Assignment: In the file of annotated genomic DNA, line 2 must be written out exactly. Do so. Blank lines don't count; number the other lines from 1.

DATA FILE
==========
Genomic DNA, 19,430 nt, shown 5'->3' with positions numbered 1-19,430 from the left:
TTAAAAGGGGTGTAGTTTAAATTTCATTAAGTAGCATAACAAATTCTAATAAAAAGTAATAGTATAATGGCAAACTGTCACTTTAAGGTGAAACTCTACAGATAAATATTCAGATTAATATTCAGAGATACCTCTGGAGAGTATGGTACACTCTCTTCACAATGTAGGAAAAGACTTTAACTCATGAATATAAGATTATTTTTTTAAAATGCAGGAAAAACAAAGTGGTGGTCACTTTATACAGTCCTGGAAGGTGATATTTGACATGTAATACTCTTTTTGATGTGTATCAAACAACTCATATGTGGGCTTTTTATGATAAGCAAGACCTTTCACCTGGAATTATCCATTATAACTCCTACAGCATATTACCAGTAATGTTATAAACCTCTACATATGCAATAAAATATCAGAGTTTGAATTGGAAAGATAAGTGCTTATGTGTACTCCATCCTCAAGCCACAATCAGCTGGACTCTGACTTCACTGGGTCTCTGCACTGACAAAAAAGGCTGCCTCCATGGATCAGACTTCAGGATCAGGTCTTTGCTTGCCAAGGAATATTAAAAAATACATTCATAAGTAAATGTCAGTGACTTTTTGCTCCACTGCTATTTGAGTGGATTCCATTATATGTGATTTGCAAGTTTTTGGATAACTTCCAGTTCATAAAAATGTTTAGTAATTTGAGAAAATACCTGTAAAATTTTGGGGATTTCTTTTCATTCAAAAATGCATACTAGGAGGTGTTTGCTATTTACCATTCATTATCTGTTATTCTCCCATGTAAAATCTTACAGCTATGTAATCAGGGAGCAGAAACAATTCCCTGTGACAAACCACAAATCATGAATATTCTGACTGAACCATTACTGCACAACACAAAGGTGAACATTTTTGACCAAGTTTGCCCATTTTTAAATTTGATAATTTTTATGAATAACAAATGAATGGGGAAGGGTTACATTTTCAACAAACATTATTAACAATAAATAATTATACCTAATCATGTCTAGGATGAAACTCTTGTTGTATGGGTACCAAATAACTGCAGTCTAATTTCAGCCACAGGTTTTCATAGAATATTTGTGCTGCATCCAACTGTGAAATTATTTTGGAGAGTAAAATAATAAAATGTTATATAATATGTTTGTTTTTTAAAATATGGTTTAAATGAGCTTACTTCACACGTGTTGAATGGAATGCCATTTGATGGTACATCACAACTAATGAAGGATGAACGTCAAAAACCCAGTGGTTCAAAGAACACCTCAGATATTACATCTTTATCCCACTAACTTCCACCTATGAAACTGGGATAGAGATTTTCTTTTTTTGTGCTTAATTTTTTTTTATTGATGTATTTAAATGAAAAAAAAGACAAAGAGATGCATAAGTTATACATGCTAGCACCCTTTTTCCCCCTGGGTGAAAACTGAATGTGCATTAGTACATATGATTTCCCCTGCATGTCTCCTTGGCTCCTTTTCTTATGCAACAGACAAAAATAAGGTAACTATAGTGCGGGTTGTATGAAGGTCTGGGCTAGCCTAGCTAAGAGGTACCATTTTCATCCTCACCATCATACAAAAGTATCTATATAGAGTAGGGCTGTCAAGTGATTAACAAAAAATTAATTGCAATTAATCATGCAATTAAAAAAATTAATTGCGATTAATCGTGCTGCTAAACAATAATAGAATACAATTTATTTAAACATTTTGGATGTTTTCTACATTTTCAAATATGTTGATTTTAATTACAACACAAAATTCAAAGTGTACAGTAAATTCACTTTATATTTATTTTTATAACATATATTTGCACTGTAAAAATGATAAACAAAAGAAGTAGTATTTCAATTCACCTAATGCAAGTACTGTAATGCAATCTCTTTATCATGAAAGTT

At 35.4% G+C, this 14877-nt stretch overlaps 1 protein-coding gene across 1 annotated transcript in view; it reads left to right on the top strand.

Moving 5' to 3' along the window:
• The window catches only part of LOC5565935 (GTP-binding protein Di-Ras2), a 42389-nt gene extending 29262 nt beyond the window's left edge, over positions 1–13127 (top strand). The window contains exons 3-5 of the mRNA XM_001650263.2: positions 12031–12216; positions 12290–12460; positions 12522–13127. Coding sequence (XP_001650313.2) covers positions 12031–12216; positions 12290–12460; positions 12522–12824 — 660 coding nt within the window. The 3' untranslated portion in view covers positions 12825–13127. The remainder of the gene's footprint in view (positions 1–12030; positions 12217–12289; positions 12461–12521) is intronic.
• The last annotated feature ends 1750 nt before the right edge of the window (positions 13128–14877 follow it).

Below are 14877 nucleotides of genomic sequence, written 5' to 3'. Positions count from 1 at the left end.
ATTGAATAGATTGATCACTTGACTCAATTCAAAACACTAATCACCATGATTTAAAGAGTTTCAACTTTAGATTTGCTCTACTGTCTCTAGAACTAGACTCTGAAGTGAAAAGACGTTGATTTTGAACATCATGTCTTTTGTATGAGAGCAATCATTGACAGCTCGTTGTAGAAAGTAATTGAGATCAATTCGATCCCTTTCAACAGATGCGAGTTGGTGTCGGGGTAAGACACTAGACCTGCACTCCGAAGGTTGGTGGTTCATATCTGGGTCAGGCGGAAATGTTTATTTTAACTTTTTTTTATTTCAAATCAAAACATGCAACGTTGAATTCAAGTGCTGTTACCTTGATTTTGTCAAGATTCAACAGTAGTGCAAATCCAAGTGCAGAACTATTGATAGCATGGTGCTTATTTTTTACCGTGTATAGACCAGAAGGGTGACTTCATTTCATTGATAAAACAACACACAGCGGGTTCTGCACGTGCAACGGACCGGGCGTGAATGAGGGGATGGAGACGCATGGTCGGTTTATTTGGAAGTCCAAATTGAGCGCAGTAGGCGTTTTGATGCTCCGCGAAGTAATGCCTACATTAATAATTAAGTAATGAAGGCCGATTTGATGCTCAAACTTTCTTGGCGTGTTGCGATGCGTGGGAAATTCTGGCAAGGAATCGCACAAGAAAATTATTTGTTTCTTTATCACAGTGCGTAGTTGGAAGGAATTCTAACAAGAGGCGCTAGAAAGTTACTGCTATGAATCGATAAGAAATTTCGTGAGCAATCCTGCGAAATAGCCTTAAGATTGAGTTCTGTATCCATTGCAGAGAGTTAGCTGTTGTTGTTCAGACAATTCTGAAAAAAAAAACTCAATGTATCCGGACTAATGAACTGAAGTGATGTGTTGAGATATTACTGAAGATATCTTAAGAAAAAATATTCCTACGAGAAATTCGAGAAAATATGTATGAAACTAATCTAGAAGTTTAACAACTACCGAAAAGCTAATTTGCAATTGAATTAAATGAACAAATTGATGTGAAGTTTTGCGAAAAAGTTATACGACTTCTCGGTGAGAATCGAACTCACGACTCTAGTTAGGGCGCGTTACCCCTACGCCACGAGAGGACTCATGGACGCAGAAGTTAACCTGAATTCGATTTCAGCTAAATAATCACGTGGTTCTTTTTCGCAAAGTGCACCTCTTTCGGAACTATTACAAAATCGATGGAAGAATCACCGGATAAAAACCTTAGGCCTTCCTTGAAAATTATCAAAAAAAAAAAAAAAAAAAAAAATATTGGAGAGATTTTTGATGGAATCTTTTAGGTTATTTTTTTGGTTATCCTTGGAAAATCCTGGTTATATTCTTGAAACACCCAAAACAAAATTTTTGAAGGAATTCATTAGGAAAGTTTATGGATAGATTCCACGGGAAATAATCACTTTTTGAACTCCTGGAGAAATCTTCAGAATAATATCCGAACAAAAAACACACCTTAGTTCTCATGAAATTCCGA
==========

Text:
TTAAAAGGGGTGTAGTTTAAATTTCATTAAGTAGCATAACAAATTCTAATAAAAAGTAATAGTATAATGGCAAACTGTCACTTTAAGGTGAAACTCTACAGATAAATATTCAGATTAATATTCAGAGATACCTCTGGAGAGTATGGTACACTCTCTTCACAATGTAGGAAAAGACTTTAACTCATGAATATAAGATTATTTTTTTAAAATGCAGGAAAAACAAAGTGGTGGTCACTTTATACAGTCCTGGAAGGTGATATTTGACATGTAATACTCTTTTTGATGTGTATCAAACAACTCATATGTGGGCTTTTTATGATAAGCAAGACCTTTCACCTGGAATTATCCATTATAACTCCTACAGCATATTACCAGTAATGTTATAAACCTCTACATATGCAATAAAATATCAGAGTTTGAATTGGAAAGATAAGTGCTTATGTGTACTCCATCCTCAAGCCACAATCAGCTGGACTCTGACTTCACTGGGTCTCTGCACTGACAAAAAAGGCTGCCTCCATGGATCAGACTTCAGGATCAGGTCTTTGCTTGCCAAGGAATATTAAAAAATACATTCATAAGTAAATGTCAGTGACTTTTTGCTCCACTGCTATTTGAGTGGATTCCATTATATGTGATTTGCAAGTTTTTGGATAACTTCCAGTTCATAAAAATGTTTAGTAATTTGAGAAAATACCTGTAAAATTTTGGGGATTTCTTTTCATTCAAAAATGCATACTAGGAGGTGTTTGCTATTTACCATTCATTATCTGTTATTCTCCCATGTAAAATCTTACAGCTATGTAATCAGGGAGCAGAAACAATTCCCTGTGACAAACCACAAATCATGAATATTCTGACTGAACCATTACTGCACAACACAAAGGTGAACATTTTTGACCAAGTTTGCCCATTTTTAAATTTGATAATTTTTATGAATAACAAATGAATGGGGAAGGGTTACATTTTCAACAAACATTATTAACAATAAATAATTATACCTAATCATGTCTAGGATGAAACTCTTGTTGTATGGGTACCAAATAACTGCAGTCTAATTTCAGCCACAGGTTTTCATAGAATATTTGTGCTGCATCCAACTGTGAAATTATTTTGGAGAGTAAAATAATAAAATGTTATATAATATGTTTGTTTTTTAAAATATGGTTTAAATGAGCTTACTTCACACGTGTTGAATGGAATGCCATTTGATGGTACATCACAACTAATGAAGGATGAACGTCAAAAACCCAGTGGTTCAAAGAACACCTCAGATATTACATCTTTATCCCACTAACTTCCACCTATGAAACTGGGATAGAGATTTTCTTTTTTTGTGCTTAATTTTTTTTTATTGATGTATTTAAATGAAAAAAAAGACAAAGAGATGCATAAGTTATACATGCTAGCACCCTTTTTCCCCCTGGGTGAAAACTGAATGTGCATTAGTACATATGATTTCCCCTGCATGTCTCCTTGGCTCCTTTTCTTATGCAACAGACAAAAATAAGGTAACTATAGTGCGGGTTGTATGAAGGTCTGGGCTAGCCTAGCTAAGAGGTACCATTTTCATCCTCACCATCATACAAAAGTATCTATATAGAGTAGGGCTGTCAAGTGATTAACAAAAAATTAATTGCAATTAATCATGCAATTAAAAAAATTAATTGCGATTAATCGTGCTGCTAAACAATAATAGAATACAATTTATTTAAACATTTTGGATGTTTTCTACATTTTCAAATATGTTGATTTTAATTACAACACAAAATTCAAAGTGTACAGTAAATTCACTTTATATTTATTTTTATAACATATATTTGCACTGTAAAAATGATAAACAAAAGAAGTAGTATTTCAATTCACCTAATGCAAGTACTGTAATGCAATCTCTTTATCATGAAAGTT